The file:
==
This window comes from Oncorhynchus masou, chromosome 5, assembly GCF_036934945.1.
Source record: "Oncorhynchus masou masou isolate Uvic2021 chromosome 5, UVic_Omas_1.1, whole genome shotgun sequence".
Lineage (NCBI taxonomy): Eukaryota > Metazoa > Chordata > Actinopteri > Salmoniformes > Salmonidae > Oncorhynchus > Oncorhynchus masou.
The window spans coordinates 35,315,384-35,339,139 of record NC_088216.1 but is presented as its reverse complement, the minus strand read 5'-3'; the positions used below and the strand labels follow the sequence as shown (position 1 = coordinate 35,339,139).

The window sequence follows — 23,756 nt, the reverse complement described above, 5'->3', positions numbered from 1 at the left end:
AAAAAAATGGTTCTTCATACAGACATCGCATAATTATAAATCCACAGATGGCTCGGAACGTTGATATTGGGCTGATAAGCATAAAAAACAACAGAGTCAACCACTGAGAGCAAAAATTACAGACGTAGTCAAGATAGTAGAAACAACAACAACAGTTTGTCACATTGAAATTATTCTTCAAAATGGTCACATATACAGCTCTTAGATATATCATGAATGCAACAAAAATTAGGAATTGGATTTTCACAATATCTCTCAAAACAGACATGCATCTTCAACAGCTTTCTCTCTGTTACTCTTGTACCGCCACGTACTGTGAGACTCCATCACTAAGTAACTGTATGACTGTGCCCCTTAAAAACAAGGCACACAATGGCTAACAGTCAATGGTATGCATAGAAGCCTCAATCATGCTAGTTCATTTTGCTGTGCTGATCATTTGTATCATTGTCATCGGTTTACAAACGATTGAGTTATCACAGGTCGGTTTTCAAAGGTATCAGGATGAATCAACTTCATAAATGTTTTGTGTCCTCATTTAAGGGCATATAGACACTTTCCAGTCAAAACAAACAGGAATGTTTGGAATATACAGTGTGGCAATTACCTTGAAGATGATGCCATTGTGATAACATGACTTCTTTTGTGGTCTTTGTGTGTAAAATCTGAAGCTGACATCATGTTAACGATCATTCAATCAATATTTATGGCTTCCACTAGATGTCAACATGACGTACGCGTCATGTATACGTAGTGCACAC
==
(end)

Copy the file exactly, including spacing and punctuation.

This window comes from Oncorhynchus masou, chromosome 5, assembly GCF_036934945.1.
Source record: "Oncorhynchus masou masou isolate Uvic2021 chromosome 5, UVic_Omas_1.1, whole genome shotgun sequence".
Lineage (NCBI taxonomy): Eukaryota > Metazoa > Chordata > Actinopteri > Salmoniformes > Salmonidae > Oncorhynchus > Oncorhynchus masou.
The window spans coordinates 35,315,384-35,339,139 of record NC_088216.1 but is presented as its reverse complement, the minus strand read 5'-3'; the positions used below and the strand labels follow the sequence as shown (position 1 = coordinate 35,339,139).

The window sequence follows — 23,756 nt, the reverse complement described above, 5'->3', positions numbered from 1 at the left end:
AAAAAAATGGTTCTTCATACAGACATCGCATAATTATAAATCCACAGATGGCTCGGAACGTTGATATTGGGCTGATAAGCATAAAAAACAACAGAGTCAACCACTGAGAGCAAAAATTACAGACGTAGTCAAGATAGTAGAAACAACAACAACAGTTTGTCACATTGAAATTATTCTTCAAAATGGTCACATATACAGCTCTTAGATATATCATGAATGCAACAAAAATTAGGAATTGGATTTTCACAATATCTCTCAAAACAGACATGCATCTTCAACAGCTTTCTCTCTGTTACTCTTGTACCGCCACGTACTGTGAGACTCCATCACTAAGTAACTGTATGACTGTGCCCCTTAAAAACAAGGCACACAATGGCTAACAGTCAATGGTATGCATAGAAGCCTCAATCATGCTAGTTCATTTTGCTGTGCTGATCATTTGTATCATTGTCATCGGTTTACAAACGATTGAGTTATCACAGGTCGGTTTTCAAAGGTATCAGGATGAATCAACTTCATAAATGTTTTGTGTCCTCATTTAAGGGCATATAGACACTTTCCAGTCAAAACAAACAGGAATGTTTGGAATATACAGTGTGGCAATTACCTTGAAGATGATGCCATTGTGATAACATGACTTCTTTTGTGGTCTTTGTGTGTAAAATCTGAAGCTGACATCATGTTAACGATCATTCAATCAATATTTATGGCTTCCACTAGATGTCAACATGACGTACGCGTCATGTATACGTAGTGCACAC